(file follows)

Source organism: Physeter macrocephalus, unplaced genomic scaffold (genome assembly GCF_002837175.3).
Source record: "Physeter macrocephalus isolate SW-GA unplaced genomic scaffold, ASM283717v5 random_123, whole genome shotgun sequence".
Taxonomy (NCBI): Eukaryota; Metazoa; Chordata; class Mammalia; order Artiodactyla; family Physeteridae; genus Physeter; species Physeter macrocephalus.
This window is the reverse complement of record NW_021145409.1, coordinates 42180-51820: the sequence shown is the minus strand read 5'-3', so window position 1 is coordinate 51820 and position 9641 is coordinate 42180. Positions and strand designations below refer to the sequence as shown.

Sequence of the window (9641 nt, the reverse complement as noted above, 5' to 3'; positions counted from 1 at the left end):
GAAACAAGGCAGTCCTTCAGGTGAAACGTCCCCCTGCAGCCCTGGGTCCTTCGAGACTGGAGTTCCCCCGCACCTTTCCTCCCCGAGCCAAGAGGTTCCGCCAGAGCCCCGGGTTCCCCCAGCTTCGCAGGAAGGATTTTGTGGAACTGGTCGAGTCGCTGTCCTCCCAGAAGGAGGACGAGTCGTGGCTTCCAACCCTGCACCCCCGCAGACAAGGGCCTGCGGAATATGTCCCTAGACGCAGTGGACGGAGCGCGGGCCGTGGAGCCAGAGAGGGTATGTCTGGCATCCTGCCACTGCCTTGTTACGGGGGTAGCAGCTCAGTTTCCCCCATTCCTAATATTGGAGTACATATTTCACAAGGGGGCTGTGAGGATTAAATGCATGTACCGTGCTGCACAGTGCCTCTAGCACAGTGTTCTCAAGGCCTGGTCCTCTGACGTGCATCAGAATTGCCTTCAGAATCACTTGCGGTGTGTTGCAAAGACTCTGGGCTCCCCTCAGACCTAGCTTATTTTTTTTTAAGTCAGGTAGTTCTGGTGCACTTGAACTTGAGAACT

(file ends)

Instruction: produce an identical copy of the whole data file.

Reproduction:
Source organism: Physeter macrocephalus, unplaced genomic scaffold (genome assembly GCF_002837175.3).
Source record: "Physeter macrocephalus isolate SW-GA unplaced genomic scaffold, ASM283717v5 random_123, whole genome shotgun sequence".
Taxonomy (NCBI): Eukaryota; Metazoa; Chordata; class Mammalia; order Artiodactyla; family Physeteridae; genus Physeter; species Physeter macrocephalus.
This window is the reverse complement of record NW_021145409.1, coordinates 42180-51820: the sequence shown is the minus strand read 5'-3', so window position 1 is coordinate 51820 and position 9641 is coordinate 42180. Positions and strand designations below refer to the sequence as shown.

Sequence of the window (9641 nt, the reverse complement as noted above, 5' to 3'; positions counted from 1 at the left end):
GAAACAAGGCAGTCCTTCAGGTGAAACGTCCCCCTGCAGCCCTGGGTCCTTCGAGACTGGAGTTCCCCCGCACCTTTCCTCCCCGAGCCAAGAGGTTCCGCCAGAGCCCCGGGTTCCCCCAGCTTCGCAGGAAGGATTTTGTGGAACTGGTCGAGTCGCTGTCCTCCCAGAAGGAGGACGAGTCGTGGCTTCCAACCCTGCACCCCCGCAGACAAGGGCCTGCGGAATATGTCCCTAGACGCAGTGGACGGAGCGCGGGCCGTGGAGCCAGAGAGGGTATGTCTGGCATCCTGCCACTGCCTTGTTACGGGGGTAGCAGCTCAGTTTCCCCCATTCCTAATATTGGAGTACATATTTCACAAGGGGGCTGTGAGGATTAAATGCATGTACCGTGCTGCACAGTGCCTCTAGCACAGTGTTCTCAAGGCCTGGTCCTCTGACGTGCATCAGAATTGCCTTCAGAATCACTTGCGGTGTGTTGCAAAGACTCTGGGCTCCCCTCAGACCTAGCTTATTTTTTTTTAAGTCAGGTAGTTCTGGTGCACTTGAACTTGAGAACT